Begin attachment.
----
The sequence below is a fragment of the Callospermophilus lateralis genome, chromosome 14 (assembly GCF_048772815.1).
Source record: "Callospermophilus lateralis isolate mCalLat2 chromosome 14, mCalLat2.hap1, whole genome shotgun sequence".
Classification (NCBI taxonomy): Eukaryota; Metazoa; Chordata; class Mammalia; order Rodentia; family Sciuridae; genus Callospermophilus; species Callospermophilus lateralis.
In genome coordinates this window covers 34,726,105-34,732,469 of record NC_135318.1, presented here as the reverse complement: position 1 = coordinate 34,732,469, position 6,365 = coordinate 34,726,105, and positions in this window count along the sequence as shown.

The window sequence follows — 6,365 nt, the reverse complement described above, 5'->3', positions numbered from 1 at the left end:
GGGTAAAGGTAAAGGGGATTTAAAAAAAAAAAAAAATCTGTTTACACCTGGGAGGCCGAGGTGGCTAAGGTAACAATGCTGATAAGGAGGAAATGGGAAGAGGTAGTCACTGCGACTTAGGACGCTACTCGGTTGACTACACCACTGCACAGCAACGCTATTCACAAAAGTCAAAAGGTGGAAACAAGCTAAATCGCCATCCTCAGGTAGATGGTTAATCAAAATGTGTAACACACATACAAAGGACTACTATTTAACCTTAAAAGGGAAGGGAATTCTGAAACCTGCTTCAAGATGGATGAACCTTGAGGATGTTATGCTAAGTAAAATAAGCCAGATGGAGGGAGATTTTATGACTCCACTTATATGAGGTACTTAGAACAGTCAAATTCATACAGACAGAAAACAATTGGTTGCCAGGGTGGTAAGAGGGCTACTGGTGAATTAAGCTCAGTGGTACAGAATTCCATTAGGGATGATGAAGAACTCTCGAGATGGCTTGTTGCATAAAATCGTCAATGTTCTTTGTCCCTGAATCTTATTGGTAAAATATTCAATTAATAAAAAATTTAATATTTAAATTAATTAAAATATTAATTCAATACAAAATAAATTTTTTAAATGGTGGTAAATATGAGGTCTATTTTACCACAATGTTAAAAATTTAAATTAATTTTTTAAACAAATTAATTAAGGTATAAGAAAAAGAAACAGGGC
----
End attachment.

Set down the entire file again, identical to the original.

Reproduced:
The sequence below is a fragment of the Callospermophilus lateralis genome, chromosome 14 (assembly GCF_048772815.1).
Source record: "Callospermophilus lateralis isolate mCalLat2 chromosome 14, mCalLat2.hap1, whole genome shotgun sequence".
Classification (NCBI taxonomy): Eukaryota; Metazoa; Chordata; class Mammalia; order Rodentia; family Sciuridae; genus Callospermophilus; species Callospermophilus lateralis.
In genome coordinates this window covers 34,726,105-34,732,469 of record NC_135318.1, presented here as the reverse complement: position 1 = coordinate 34,732,469, position 6,365 = coordinate 34,726,105, and positions in this window count along the sequence as shown.

The window sequence follows — 6,365 nt, the reverse complement described above, 5'->3', positions numbered from 1 at the left end:
GGGTAAAGGTAAAGGGGATTTAAAAAAAAAAAAAAATCTGTTTACACCTGGGAGGCCGAGGTGGCTAAGGTAACAATGCTGATAAGGAGGAAATGGGAAGAGGTAGTCACTGCGACTTAGGACGCTACTCGGTTGACTACACCACTGCACAGCAACGCTATTCACAAAAGTCAAAAGGTGGAAACAAGCTAAATCGCCATCCTCAGGTAGATGGTTAATCAAAATGTGTAACACACATACAAAGGACTACTATTTAACCTTAAAAGGGAAGGGAATTCTGAAACCTGCTTCAAGATGGATGAACCTTGAGGATGTTATGCTAAGTAAAATAAGCCAGATGGAGGGAGATTTTATGACTCCACTTATATGAGGTACTTAGAACAGTCAAATTCATACAGACAGAAAACAATTGGTTGCCAGGGTGGTAAGAGGGCTACTGGTGAATTAAGCTCAGTGGTACAGAATTCCATTAGGGATGATGAAGAACTCTCGAGATGGCTTGTTGCATAAAATCGTCAATGTTCTTTGTCCCTGAATCTTATTGGTAAAATATTCAATTAATAAAAAATTTAATATTTAAATTAATTAAAATATTAATTCAATACAAAATAAATTTTTTAAATGGTGGTAAATATGAGGTCTATTTTACCACAATGTTAAAAATTTAAATTAATTTTTTAAACAAATTAATTAAGGTATAAGAAAAAGAAACAGGGC